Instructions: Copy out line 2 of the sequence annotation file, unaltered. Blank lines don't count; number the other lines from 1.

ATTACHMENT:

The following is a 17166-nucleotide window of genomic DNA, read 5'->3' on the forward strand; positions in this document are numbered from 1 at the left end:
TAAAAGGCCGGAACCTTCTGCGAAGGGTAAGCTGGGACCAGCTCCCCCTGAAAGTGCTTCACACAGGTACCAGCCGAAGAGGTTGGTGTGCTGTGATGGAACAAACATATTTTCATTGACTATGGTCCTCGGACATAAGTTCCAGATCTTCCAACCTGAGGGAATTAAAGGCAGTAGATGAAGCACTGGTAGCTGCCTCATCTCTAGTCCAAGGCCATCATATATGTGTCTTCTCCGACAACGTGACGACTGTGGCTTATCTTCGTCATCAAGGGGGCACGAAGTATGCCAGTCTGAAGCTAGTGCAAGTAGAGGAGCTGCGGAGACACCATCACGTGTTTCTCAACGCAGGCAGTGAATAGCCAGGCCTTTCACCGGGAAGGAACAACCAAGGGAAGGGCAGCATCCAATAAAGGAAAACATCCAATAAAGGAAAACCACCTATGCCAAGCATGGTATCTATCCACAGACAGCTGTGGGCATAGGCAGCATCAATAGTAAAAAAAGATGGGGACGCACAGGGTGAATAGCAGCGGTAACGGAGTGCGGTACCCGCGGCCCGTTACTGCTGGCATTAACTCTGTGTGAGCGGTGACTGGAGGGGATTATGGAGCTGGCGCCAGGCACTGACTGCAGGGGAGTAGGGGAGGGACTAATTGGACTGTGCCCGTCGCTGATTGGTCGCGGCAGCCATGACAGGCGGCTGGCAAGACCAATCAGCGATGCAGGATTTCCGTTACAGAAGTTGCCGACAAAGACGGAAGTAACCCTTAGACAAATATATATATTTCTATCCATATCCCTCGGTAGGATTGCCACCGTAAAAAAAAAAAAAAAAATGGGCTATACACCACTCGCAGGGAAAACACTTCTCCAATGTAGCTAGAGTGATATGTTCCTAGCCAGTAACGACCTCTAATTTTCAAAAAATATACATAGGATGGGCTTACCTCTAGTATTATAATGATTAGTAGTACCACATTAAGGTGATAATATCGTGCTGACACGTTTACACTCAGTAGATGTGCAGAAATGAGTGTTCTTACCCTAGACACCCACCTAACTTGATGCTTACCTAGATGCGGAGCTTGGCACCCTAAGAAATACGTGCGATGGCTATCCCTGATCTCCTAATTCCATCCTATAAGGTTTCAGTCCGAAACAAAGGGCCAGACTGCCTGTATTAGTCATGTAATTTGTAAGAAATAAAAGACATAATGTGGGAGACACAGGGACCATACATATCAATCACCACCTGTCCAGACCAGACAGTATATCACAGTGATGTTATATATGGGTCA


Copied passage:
TAAAAGGCCGGAACCTTCTGCGAAGGGTAAGCTGGGACCAGCTCCCCCTGAAAGTGCTTCACACAGGTACCAGCCGAAGAGGTTGGTGTGCTGTGATGGAACAAACATATTTTCATTGACTATGGTCCTCGGACATAAGTTCCAGATCTTCCAACCTGAGGGAATTAAAGGCAGTAGATGAAGCACTGGTAGCTGCCTCATCTCTAGTCCAAGGCCATCATATATGTGTCTTCTCCGACAACGTGACGACTGTGGCTTATCTTCGTCATCAAGGGGGCACGAAGTATGCCAGTCTGAAGCTAGTGCAAGTAGAGGAGCTGCGGAGACACCATCACGTGTTTCTCAACGCAGGCAGTGAATAGCCAGGCCTTTCACCGGGAAGGAACAACCAAGGGAAGGGCAGCATCCAATAAAGGAAAACATCCAATAAAGGAAAACCACCTATGCCAAGCATGGTATCTATCCACAGACAGCTGTGGGCATAGGCAGCATCAATAGTAAAAAAAGATGGGGACGCACAGGGTGAATAGCAGCGGTAACGGAGTGCGGTACCCGCGGCCCGTTACTGCTGGCATTAACTCTGTGTGAGCGGTGACTGGAGGGGATTATGGAGCTGGCGCCAGGCACTGACTGCAGGGGAGTAGGGGAGGGACTAATTGGACTGTGCCCGTCGCTGATTGGTCGCGGCAGCCATGACAGGCGGCTGGCAAGACCAATCAGCGATGCAGGATTTCCGTTACAGAAGTTGCCGACAAAGACGGAAGTAACCCTTAGACAAATATATATATTTCTATCCATATCCCTCGGTAGGATTGCCACCGTAAAAAAAAAAAAAAAAATGGGCTATACACCACTCGCAGGGAAAACACTTCTCCAATGTAGCTAGAGTGATATGTTCCTAGCCAGTAACGACCTCTAATTTTCAAAAAATATACATAGGATGGGCTTACCTCTAGTATTATAATGATTAGTAGTACCACATTAAGGTGATAATATCGTGCTGACACGTTTACACTCAGTAGATGTGCAGAAATGAGTGTTCTTACCCTAGACACCCACCTAACTTGATGCTTACCTAGATGCGGAGCTTGGCACCCTAAGAAATACGTGCGATGGCTATCCCTGATCTCCTAATTCCATCCTATAAGGTTTCAGTCCGAAACAAAGGGCCAGACTGCCTGTATTAGTCATGTAATTTGTAAGAAATAAAAGACATAATGTGGGAGACACAGGGACCATACATATCAATCACCACCTGTCCAGACCAGACAGTATATCACAGTGATGTTATATATGGGTCA